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Mitsubishi and Diamond-Star Motors

Mitsubishis sold under the Plymouth, Dodge, Chrysler, and Eagle brands include the Arrow, Champ, Colt, Conquest, Laser, and Talon. Chrysler used the Mitsubishi 2.5 (V6), 2.6 (I4), and 3.0 (V6) liter engines in its own cars, along with, briefly, a Mitsubishi diesel.

In 1870, Yataro Iwasaki, an independently-minded young entrepreneur who had been working for the Tosa clan, chose to take his future in his own hands and founded  Tsukumo Shokai, a shipping company established to take advantage of Japan’s re-emergence onto the world stage after over two hundred years of isolation.

When, in 1871, Japan’s feudal clan system was permanently abolished, Tsukomo Shokai acquired ships at a rapid pace, and in 1873, Iwasaki renamed it.  He chose a company crest and name based on the Iwasaki familial crest of three overlapping diamonds, and the Tosa Clan crest of three concentric oak leaves, and adopted the name “Mitsubishi”, meaning “Three Diamonds.” The new crest evolved into the Mitsubishi logo, three concentrically joined diamonds, which is still in use today.

Mitsubishi MCA-jet engine

Mitsubishi’s business prospered, and the company, during the 1870s and 1880s, expanded into other fields, including mining, railroads, and foreign exchange.  It became so successful, in fact, that its competitors complained to the Japanese government that Mitsubishi had an unfair advantage, and in 1882, Mitsubishi was ordered to divest itself of all its non-shipping related businesses.  But little change occurred.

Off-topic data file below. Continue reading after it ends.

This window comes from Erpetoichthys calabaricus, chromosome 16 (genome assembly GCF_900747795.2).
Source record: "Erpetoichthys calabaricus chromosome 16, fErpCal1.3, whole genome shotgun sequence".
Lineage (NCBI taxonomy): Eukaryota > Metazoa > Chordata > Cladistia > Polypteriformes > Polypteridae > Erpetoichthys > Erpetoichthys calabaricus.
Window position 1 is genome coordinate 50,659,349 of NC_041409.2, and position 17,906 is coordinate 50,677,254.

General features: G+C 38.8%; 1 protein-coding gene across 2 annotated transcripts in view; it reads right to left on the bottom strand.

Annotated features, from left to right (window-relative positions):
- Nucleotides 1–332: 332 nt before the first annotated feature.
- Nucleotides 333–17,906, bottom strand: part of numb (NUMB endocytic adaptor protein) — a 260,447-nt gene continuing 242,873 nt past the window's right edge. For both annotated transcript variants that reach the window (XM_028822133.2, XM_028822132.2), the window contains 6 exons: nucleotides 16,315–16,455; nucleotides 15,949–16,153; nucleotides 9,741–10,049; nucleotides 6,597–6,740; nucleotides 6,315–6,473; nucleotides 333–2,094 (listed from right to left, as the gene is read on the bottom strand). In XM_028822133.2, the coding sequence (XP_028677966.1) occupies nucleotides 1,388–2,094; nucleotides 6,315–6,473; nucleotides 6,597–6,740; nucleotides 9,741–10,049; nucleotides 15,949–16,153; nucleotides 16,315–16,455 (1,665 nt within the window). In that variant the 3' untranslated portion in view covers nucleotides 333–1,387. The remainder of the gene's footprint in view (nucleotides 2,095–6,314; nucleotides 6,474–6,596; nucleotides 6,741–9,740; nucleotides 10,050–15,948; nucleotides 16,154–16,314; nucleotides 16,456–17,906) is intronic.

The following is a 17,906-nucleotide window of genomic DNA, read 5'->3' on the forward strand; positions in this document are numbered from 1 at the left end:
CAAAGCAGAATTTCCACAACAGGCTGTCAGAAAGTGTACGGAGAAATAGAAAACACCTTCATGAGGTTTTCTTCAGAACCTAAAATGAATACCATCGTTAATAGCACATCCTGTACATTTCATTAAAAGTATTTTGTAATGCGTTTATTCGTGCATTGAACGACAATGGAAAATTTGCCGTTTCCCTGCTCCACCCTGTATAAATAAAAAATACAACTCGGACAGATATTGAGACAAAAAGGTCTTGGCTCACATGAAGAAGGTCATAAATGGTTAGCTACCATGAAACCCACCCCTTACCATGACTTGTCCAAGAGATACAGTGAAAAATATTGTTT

Mitsubishi continued to expand, and was soon involved in industrial engineering, steel and oil production, and chemical research.  And it was inevitable, by 1917, as World War I was keeping the Americans and Europeans busy, that Mitsubishi would enter the global automotive market.

Mitsubishi Heavy Industries, in that year, introduced the Mitsubishi Model-A, which was one of Japan’s first passenger vehicles.  Completely handmade, the seven-seat Model A sedan was modeled after the Italian Fiat Tipo 3, the first automobile to incorporate a universal joint transmission.  But the Model A could not complete in price with the mass-produced vehicles being built in America and Europe. Only twenty-two were made before Mitsubishi abandoned the effort in 1921. Mitsubishi’s first truck, the T1 protoptype, appeared in 1918, and successfully negotiated a 1,000 kilometer (620 mile) government-sponsored endurance test.

Over the next decades, Mitsubishi continued to experiment with automotive innovations, and in 1931, they introduced the first Japanese-designed diesel engine, the 450 AR, for use in motor vehicles.  That was followed, in 1934, by Japan’s first commercial bus, the B46, the largest bus of its day, and the foundation of the Fuso Bus line. The 1930s, in fact, were responsible for many of Mitsubishi’s innovations: Japan’s first four-wheel drive automobile, diesel buses, and, in 1936, the TD45 diesel truck.